A first-of-its-kind scientific study published 22 May 2023 in Nature, “Quantifying the human cost of global warming”, found that crossing the +1.5°C global warming threshold will push hundreds of millions of people, in particular in Nigeria, India and Indonesia, out of the ‘human climate niche’. The likelihood that we will cross this threshold within five years is estimated at 66 per cent. Conditions outside this niche are “too hot, too cold or too dry, and associated with higher death rates, lower food production and lower economic growth”. But EU conservative politicians are still setting out an anti-environmental stance for the 2024 EU elections.
Although the EU’s “Fit for 55” plan to reduce carbon dioxide (CO2) emissions by 55 per cent by 2030 has been rightly welcomed, there seems to be a lack of awareness that this means protecting nature too.
This can be seen by comparing quotes from a UN report and a recent statement of the Belgian Prime Minister:
UN: “Biodiversity loss and climate change are both driven by human economic activities and mutually reinforce each other. Neither will be successfully resolved unless both are tackled together.”
Prime Minister De Croo: “I ask to hit the “pause button” [on EU environmental legislation] but not as far as is CO2 is concerned”.
This statement must be seen in its political context: two months ago, a new political party born out of farmers’ protests against governmental plans to reduce the disastrous nitrogen pollution in the Netherlands, the “Farmer-citizen movement”, claimed a surprise victory in Dutch provincial elections, at the expense of conservative and extreme-right parties.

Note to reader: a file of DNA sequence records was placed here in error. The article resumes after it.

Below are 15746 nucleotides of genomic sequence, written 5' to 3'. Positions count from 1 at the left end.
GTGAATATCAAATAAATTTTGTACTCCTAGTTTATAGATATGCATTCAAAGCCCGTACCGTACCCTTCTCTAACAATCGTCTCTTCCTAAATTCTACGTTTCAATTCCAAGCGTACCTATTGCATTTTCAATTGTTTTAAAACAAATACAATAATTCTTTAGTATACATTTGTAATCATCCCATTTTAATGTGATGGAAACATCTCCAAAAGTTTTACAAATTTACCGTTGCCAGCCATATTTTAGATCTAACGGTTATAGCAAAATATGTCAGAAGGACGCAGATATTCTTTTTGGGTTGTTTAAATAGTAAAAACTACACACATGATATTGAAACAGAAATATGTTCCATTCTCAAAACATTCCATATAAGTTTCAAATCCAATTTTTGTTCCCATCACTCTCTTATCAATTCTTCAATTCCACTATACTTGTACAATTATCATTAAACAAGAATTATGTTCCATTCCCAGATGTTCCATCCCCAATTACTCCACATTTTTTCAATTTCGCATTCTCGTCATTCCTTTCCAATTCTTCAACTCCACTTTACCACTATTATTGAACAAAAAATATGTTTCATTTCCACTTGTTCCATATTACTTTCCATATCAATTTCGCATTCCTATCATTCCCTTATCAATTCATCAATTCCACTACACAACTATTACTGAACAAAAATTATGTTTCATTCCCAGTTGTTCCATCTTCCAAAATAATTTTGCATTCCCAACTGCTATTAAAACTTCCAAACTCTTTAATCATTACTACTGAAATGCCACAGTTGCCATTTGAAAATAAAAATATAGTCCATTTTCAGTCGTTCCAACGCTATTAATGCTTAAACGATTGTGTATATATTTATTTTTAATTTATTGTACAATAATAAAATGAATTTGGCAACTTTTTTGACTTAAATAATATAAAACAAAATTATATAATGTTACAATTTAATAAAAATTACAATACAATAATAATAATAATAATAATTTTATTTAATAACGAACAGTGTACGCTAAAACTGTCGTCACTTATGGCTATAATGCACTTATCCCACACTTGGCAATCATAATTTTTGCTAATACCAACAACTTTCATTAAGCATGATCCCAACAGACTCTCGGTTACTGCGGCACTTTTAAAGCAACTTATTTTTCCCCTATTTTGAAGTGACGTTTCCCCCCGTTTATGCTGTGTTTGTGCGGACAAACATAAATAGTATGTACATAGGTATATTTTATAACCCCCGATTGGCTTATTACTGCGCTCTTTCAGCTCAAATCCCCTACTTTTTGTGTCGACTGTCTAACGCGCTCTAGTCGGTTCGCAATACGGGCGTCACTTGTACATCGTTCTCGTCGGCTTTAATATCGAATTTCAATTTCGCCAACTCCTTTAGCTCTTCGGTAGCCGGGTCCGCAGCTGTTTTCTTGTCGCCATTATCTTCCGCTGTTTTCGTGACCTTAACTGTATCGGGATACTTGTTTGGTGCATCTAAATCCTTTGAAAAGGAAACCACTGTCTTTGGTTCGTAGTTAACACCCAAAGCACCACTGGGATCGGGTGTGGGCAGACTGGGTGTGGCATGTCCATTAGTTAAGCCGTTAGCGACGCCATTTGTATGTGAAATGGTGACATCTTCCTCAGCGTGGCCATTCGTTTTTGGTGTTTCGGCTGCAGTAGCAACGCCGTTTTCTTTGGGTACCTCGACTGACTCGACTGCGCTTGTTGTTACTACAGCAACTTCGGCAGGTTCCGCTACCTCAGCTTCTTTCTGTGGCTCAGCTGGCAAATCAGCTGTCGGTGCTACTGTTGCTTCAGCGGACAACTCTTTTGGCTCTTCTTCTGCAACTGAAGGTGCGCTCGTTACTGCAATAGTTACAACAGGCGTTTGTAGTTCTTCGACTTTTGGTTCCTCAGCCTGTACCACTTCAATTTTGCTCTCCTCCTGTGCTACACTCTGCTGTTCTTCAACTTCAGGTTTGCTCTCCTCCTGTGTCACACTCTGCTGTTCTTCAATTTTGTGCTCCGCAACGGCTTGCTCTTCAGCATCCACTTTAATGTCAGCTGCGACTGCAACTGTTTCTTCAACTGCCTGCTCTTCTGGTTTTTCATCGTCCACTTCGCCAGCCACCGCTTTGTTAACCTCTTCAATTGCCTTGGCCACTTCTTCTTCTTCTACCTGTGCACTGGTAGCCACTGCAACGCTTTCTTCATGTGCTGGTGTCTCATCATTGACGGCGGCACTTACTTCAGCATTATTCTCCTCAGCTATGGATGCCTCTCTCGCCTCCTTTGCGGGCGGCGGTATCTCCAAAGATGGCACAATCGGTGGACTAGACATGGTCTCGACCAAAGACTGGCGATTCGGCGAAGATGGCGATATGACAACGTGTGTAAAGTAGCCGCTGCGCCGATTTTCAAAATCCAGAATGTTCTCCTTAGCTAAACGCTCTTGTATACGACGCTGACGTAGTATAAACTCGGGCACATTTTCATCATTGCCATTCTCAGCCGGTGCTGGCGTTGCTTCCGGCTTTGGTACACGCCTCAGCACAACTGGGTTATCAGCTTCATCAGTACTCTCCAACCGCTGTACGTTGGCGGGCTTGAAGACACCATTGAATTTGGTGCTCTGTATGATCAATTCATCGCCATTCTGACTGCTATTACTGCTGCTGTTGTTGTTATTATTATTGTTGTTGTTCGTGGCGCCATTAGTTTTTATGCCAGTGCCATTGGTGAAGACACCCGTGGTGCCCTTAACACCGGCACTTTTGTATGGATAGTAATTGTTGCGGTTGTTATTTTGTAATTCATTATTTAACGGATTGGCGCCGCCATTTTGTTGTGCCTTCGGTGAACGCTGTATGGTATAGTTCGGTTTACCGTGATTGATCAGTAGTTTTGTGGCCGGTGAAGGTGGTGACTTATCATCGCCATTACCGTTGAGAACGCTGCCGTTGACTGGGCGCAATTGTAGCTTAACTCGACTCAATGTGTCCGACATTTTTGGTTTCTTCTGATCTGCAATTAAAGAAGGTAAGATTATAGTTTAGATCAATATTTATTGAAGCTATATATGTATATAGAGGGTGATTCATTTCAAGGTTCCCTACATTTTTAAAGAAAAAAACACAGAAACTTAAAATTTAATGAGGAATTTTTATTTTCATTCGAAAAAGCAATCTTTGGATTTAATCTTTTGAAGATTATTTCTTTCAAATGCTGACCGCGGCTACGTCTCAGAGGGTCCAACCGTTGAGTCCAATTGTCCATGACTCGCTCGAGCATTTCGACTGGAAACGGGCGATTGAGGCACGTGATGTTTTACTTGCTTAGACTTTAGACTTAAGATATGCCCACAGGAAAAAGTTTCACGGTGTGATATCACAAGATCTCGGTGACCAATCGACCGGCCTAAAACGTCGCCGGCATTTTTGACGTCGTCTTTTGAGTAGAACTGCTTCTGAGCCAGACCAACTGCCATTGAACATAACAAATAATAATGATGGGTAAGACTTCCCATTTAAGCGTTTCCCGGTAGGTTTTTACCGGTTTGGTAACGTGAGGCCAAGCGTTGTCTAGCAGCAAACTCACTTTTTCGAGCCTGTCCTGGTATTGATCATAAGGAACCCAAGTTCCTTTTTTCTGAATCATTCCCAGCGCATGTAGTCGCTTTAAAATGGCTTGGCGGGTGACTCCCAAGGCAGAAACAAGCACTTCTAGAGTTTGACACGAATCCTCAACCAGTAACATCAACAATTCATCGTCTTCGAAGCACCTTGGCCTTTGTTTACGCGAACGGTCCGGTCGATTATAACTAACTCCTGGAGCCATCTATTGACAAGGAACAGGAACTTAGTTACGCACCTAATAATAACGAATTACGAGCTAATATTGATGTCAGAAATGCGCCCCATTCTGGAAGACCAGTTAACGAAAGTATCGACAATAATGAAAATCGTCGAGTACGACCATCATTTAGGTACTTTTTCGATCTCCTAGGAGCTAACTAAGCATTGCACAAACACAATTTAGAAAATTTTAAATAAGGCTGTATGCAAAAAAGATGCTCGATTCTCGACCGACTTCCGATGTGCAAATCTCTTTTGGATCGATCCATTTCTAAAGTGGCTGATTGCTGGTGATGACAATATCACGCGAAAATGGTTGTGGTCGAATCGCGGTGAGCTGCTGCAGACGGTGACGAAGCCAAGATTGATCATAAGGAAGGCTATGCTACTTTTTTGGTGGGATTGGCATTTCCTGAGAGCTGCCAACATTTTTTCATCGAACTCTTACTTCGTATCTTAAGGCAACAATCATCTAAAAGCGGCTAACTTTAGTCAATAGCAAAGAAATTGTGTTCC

The conservative European People’s Party (EPP), the largest group in the EU Parliament, seems to have responded to this change by putting a war on binding environmental legislation as its main platform for next year’s elections.
On 1 June, an EPP spokesperson explained to Brussels’ largest agribusiness lobby, COPA-COGECA, that they wanted to “shoot down” the recent proposal for a Nature Restoration Law, (and the Sustainable Use of Pesticides Regulation) at the heart of the EU Green Deal, ostensibly to defend farmers and ‘food security’.
It is worth noting that the last time EU agribusinesses used the food security argument to obtain derogations to agri-environmental measures, after Russia attacked Ukraine, most of the resulting extra production was animal feed, not the promised wheat.
The EPP is not the only EU party claiming to be pro-farmer in order to hide their pro-big business and anti-nature line: this is also in the other conservative group, ECR, and the extreme-right groups playbook.
Meanwhile, following unprecedented floods and droughts, Spain, Portugal and Italy will receive hundreds of millions of Euros in emergency EU financial support for their farmers. The Commission also just greenlit Dutch government spending of nearly 1.5 billion Euros to buy and close some of the most polluting farms.
The resilience of our ecosystems is the only climate buffer we have, but EU right-wing and extreme-right politicians are trying to kill legislation that would help ecosystems recover.
They need to face facts. Current policies are dragging us towards 2.7 °C global warming, which could leave one-third (22-39 per cent) of humanity – more than two billion people – outside the human climate niche by the end of the century.